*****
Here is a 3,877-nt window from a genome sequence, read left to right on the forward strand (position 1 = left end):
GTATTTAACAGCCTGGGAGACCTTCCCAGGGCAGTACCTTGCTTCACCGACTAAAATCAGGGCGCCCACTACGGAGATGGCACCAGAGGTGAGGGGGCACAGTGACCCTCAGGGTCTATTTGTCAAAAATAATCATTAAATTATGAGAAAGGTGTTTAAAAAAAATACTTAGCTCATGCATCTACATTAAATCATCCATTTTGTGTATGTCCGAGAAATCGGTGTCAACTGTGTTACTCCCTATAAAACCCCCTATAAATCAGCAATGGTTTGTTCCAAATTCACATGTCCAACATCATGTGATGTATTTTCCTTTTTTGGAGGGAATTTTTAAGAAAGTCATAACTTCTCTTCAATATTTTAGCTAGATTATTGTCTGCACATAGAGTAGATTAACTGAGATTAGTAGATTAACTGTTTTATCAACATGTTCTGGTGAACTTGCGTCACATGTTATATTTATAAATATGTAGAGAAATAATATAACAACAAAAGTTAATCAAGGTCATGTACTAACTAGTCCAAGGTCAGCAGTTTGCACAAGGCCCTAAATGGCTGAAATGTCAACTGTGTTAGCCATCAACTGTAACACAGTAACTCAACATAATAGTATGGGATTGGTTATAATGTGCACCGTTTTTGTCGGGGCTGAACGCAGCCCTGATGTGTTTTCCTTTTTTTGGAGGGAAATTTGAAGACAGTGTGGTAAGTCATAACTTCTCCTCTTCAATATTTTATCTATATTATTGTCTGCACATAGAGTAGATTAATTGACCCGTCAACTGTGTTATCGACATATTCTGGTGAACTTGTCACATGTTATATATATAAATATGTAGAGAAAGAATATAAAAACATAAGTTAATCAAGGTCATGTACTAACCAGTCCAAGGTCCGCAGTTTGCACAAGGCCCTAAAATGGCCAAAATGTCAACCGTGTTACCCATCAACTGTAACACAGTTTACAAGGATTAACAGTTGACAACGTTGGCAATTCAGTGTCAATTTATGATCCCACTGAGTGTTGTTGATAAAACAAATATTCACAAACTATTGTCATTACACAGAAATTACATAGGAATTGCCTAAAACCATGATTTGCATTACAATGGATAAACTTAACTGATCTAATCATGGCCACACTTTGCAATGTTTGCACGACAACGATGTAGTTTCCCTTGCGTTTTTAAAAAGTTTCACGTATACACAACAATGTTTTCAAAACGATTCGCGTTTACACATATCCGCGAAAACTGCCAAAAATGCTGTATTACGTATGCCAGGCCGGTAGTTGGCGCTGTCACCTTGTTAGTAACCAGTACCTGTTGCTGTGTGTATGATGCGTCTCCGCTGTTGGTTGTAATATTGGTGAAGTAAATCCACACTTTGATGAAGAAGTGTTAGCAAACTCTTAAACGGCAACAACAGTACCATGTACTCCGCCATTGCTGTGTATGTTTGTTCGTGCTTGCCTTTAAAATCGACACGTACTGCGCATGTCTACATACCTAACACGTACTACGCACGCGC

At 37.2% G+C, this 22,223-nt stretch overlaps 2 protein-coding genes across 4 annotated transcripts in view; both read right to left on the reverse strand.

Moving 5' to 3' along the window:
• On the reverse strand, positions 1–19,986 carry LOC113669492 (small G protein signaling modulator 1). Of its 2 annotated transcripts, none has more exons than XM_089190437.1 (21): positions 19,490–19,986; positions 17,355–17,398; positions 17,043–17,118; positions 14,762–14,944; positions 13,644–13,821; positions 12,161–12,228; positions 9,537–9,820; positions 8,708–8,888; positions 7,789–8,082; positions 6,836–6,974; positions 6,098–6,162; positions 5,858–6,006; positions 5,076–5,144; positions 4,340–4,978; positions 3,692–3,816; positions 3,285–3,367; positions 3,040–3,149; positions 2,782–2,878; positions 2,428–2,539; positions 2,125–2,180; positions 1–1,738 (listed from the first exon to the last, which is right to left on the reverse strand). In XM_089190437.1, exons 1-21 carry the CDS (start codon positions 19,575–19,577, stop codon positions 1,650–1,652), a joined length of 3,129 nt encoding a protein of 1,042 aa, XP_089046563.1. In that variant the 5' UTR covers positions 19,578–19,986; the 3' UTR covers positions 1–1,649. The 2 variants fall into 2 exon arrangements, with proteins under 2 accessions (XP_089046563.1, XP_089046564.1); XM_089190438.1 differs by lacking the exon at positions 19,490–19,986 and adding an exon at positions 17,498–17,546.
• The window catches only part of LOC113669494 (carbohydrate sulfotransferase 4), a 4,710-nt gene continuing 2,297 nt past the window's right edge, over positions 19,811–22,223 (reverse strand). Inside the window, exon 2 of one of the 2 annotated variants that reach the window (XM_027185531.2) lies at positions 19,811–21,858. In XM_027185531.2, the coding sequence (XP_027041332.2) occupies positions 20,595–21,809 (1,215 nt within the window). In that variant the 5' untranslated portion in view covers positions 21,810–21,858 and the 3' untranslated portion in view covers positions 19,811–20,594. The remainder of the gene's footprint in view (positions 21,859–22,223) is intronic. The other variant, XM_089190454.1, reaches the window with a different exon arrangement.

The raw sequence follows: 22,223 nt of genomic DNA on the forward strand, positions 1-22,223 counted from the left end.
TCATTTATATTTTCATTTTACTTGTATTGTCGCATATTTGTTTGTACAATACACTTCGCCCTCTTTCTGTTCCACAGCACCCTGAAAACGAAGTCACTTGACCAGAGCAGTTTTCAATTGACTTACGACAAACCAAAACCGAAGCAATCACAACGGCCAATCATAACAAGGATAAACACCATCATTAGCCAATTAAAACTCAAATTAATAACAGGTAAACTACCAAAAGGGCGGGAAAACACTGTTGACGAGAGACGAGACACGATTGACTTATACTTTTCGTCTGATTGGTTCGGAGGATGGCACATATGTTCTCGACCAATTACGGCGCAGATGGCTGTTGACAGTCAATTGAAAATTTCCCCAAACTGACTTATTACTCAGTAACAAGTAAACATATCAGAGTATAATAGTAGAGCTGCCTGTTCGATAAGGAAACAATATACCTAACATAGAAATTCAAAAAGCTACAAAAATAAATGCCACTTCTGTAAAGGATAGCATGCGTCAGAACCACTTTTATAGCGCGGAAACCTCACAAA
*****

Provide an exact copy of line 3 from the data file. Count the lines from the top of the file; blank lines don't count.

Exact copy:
At 37.2% G+C, this 22,223-nt stretch overlaps 2 protein-coding genes across 4 annotated transcripts in view; both read right to left on the reverse strand.